Review of Impersonal Enunciation, or the Place of Film | Leonardo

Review of Impersonal Enunciation, or the Place of Film

Impersonal Enunciation, or the Place of Film
by Christian Metz; Cormac Deane, Translator

Columbia University Press, New York, 2015
280 pp. Trade, $90.00; paper, $30.00; ebook $29.99
ISBN: 9780231173667; ISBN: 978–0–231–17366–7; ISBN: 978–0–231–54064–3

Reviewed by: 
Ian Verstegen
April 2017

At one time, Christian Metz loomed large in film and comparative literature reading lists (particularly his Film Language: A Semiotics of the Cinema, 1974). Tied to semiotics and psychoanalysis, interest in him passed with interest in those subjects. The present book represents a delayed continuation of Metz's legacy in an English translation of his last book published in 1991 (L'Ãnonciation impersonnelle, ou le site du film). In the introduction, translator Cormac Deane notes how unlike it is from Metz's earlier ponderous works and argues that Metz is not looking backward at his formed system, but rather forward to new challenges that would preoccupy film theorists. The result is a wide-ranging pass through tens of examples of films of all kinds, only bookended with the theoretical armature of how Metz thinks enunciation works in films.

The title, Impersonal Enunciation, suggests that the subjectivity of the film takes place outside of actual people (impersonal), while the "place" of film is precisely asking where that nonperson might be. For Metz, long associated with linguistic reduction (the portrayal of film on a linguistic model), true enunciation doesn't actually take place in film. The theory is an apparent volte-face: technical enunciation as outlined for French semioticians by Benveniste is not a true pronomial case in the example of film, the film's "you" to our "I." Rather, Metz argues, it contains merely a "source" and "target."

The heart of the book is eleven short chapters documenting various ways in which the film appeals to the viewer, including the voice in the image, the voice outside the image, text added to an image, the addition of secondary screens and mirrors, the display of meta-technical elements to "expose the apparatus," films within films, and so on.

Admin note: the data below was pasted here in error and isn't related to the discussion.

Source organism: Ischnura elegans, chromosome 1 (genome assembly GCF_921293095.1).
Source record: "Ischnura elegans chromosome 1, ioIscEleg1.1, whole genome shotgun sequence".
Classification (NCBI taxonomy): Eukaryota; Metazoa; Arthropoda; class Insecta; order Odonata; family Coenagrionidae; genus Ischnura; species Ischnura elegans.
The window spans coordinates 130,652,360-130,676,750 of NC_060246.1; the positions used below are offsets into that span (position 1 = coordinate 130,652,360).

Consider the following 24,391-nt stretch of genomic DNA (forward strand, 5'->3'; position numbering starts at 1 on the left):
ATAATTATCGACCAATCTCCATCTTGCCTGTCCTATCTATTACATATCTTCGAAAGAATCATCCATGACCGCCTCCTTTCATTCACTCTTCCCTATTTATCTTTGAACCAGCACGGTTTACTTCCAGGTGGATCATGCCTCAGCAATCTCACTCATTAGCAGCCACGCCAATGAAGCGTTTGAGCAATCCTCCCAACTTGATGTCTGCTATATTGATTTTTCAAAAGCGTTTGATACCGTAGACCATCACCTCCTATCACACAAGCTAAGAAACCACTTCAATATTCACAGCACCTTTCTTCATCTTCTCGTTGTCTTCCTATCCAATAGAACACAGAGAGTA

Metz smirks at the imputation of linguistic reduction to him by Anglo-American critics (e.g. Bordwell), but it is as if Metz's immersion in linguistic life is sufficiently great that, even if he denies a language system behind the production of cinema, his efforts still demand the term "enunciation." In other words, Metz regarded himself as merely using linguistic ideas productively, but from the English-language perspective his thought was dripping in some pretty specific (Saussurian-Hjemslevian) thought. In this book, Metz persistently contrasts his views with those of Francesco Casetti, and in the context of Metz's ruleless system, Casetti's espousal of a true system of enunciative positions, apparently more linguistically rigid, attains not so much linguistic reduction than places interpretation within bounds.

A recent cognitive linguistic analysis of enunciation seems to partly support Metz in defining a subset of impersonal discourse as "nobodied" (belonging to a subjectivity other than a person), which in film's case is "not attributable to a personal subjectivity" and for which the camera "does not imply the presence of a person doing the seeing" (Line Brandt, The Communicative Mind: A Linguistic Exploration of Conceptual Integration and Meaning Construction, Newcastle-upon-Tyne: Cambridge Scholars Publishing, 2013, 71). But it would take much more investigation to resolve the great debate between Metz and Casetti.